Contact USGS

  • About
  • Observatories
  • Activity
  • Education
  • Publications

California Volcano Observatory (CalVO)

Overlay represents area within CalVO's jurisdiction.
Map Legend
Monthly Update
Wednesday, August 13, 2014 10:48 AM
Current Volcano Alert Level: UNASSIGNED
Current Aviation Color Code: UNASSIGNED
California Volcano Observatory's mission
As a part of the U.S. Geological Survey's Volcano Hazards Program, the California Volcano Observatory aims to advance scientific understanding of volcanic processes and lessen the harmful impacts of volcanic activity in the volcanically active areas of California and Nevada.

NEWS   (archive)
Young Volcanoes in California & Nevada1

Automated Volcanic-Gas Sniffer Installed at Mammoth Mountain Fumarole
August 12, 2014
In July 2014, USGS Scientists Peter Kelly (Cascades Volcano Observatory) and Stuart Wilkinson (California Volcano Observatory) installed an automated volcanic-gas monitoring station on Mammoth Mountain, located on the SW rim of Long Valley Caldera (CA). The station tracks the temperature and concentrations of carbon dioxide and other gases at a steaming vent high on the north flank of the mountain known as Mammoth Mountain Fumarole. Temperature and gas composition often fluctuate with earthquake activity under the mountain, probably because shaking opens new pathways for heat and gas to flow towards the surface. The new gas monitor will help scientists track these changes in near real-time. The station will be deployed for the summer months and retrieved before deep snow blankets the mountain.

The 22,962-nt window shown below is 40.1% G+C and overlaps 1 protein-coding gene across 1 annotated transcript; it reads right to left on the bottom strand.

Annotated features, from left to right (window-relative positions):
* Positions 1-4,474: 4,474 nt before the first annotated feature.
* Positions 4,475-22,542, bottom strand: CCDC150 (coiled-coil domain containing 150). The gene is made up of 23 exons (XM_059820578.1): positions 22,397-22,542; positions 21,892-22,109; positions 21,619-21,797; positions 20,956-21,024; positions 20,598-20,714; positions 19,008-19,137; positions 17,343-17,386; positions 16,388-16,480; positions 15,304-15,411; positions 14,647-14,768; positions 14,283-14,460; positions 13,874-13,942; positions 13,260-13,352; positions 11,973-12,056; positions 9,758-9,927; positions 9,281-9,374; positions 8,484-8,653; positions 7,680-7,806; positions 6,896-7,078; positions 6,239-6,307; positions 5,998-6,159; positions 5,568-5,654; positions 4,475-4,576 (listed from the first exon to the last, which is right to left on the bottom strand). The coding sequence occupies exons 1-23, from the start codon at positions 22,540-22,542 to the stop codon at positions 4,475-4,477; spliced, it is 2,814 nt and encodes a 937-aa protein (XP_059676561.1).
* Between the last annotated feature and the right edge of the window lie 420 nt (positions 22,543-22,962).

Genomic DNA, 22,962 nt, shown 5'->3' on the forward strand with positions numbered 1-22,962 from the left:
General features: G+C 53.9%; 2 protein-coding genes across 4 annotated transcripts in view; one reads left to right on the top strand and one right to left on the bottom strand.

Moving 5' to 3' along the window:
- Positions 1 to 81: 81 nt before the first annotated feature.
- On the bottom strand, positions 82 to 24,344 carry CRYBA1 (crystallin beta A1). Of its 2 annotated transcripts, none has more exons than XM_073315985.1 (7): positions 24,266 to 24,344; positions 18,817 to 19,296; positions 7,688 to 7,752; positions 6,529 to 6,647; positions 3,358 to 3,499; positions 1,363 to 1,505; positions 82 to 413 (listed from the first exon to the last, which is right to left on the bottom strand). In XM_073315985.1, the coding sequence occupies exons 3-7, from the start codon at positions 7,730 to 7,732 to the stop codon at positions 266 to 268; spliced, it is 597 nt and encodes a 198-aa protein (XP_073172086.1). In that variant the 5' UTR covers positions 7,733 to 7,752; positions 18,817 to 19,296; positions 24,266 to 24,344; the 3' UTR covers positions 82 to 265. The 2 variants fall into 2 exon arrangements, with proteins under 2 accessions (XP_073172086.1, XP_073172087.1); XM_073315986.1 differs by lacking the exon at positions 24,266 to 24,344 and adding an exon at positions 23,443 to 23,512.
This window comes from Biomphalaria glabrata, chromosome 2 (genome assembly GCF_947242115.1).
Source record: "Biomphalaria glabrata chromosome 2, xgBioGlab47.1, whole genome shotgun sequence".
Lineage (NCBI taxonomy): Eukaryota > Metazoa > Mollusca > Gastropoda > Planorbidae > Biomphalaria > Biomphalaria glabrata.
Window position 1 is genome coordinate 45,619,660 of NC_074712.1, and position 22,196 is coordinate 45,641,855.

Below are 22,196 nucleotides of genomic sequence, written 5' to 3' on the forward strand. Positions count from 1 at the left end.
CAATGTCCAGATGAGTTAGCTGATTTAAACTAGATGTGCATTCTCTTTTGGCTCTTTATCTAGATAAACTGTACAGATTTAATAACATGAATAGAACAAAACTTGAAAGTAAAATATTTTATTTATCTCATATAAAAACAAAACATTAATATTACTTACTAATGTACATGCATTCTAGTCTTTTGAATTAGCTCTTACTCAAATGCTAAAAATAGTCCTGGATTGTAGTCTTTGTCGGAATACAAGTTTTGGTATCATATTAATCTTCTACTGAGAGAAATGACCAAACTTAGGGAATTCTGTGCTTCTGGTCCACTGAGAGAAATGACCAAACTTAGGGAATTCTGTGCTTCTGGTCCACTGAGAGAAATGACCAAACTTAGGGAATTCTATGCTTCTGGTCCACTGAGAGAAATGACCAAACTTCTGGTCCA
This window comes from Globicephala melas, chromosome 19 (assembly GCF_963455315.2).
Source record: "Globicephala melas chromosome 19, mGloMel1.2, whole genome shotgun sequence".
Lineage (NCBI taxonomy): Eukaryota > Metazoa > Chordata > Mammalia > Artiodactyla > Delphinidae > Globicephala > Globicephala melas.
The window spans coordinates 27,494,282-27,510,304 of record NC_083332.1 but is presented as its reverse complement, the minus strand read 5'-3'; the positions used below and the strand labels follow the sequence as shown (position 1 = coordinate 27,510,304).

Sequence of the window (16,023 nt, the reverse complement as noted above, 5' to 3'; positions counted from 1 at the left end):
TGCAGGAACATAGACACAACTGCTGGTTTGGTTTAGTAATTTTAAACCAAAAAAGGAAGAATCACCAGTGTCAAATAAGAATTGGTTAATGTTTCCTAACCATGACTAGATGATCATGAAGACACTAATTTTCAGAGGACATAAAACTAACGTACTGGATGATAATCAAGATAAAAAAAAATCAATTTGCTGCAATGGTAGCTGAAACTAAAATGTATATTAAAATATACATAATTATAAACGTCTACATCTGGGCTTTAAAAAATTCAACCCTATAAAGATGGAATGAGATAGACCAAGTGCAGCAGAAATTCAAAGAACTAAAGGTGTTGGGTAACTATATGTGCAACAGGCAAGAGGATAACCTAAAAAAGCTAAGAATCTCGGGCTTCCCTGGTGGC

Investigating Past Eruptions of Mono Craters
July 03, 2014
CalVO geologist Mae Marcaida examines thin layers of volcanic ash sandwiched between thick beds of sediment deposited by ancestral Mono Lake in eastern California. Each ash layer is evidence of a past explosive eruption of the Mono Craters, which began erupting about 65,000 years ago just south of present-day Mono Lake. Marcaida and her colleagues use the chemistry of magnetic minerals (titanomagnetites) found in the ash to uniquely "fingerprint" each layer and link it to one of the more than 30 eruptive centers that form the Mono Craters chain. For more information about the Mono Craters ash study see: Geochemical fingerprinting of Wilson Creek tephra layers (Mono Basin, California) using titanomagnetite compositions

Small Earthquake Swarm
June 27, 2014
A swarm of small earthquakes (magnitudes less than 2) occurred at a depth of 6-7 km (about 4 miles) beneath Highway 203 in Mammoth Lakes, California midway between the water treatment plant and the Highway 395-203 junction, June 27, 2014. The swarm began at 4:50 AM and continued with sporadic activity through the morning hours. As of 1:50 PM it appears to have largely died away. We detected no ground deformation associated with this activity, and it poses no immediate hazard.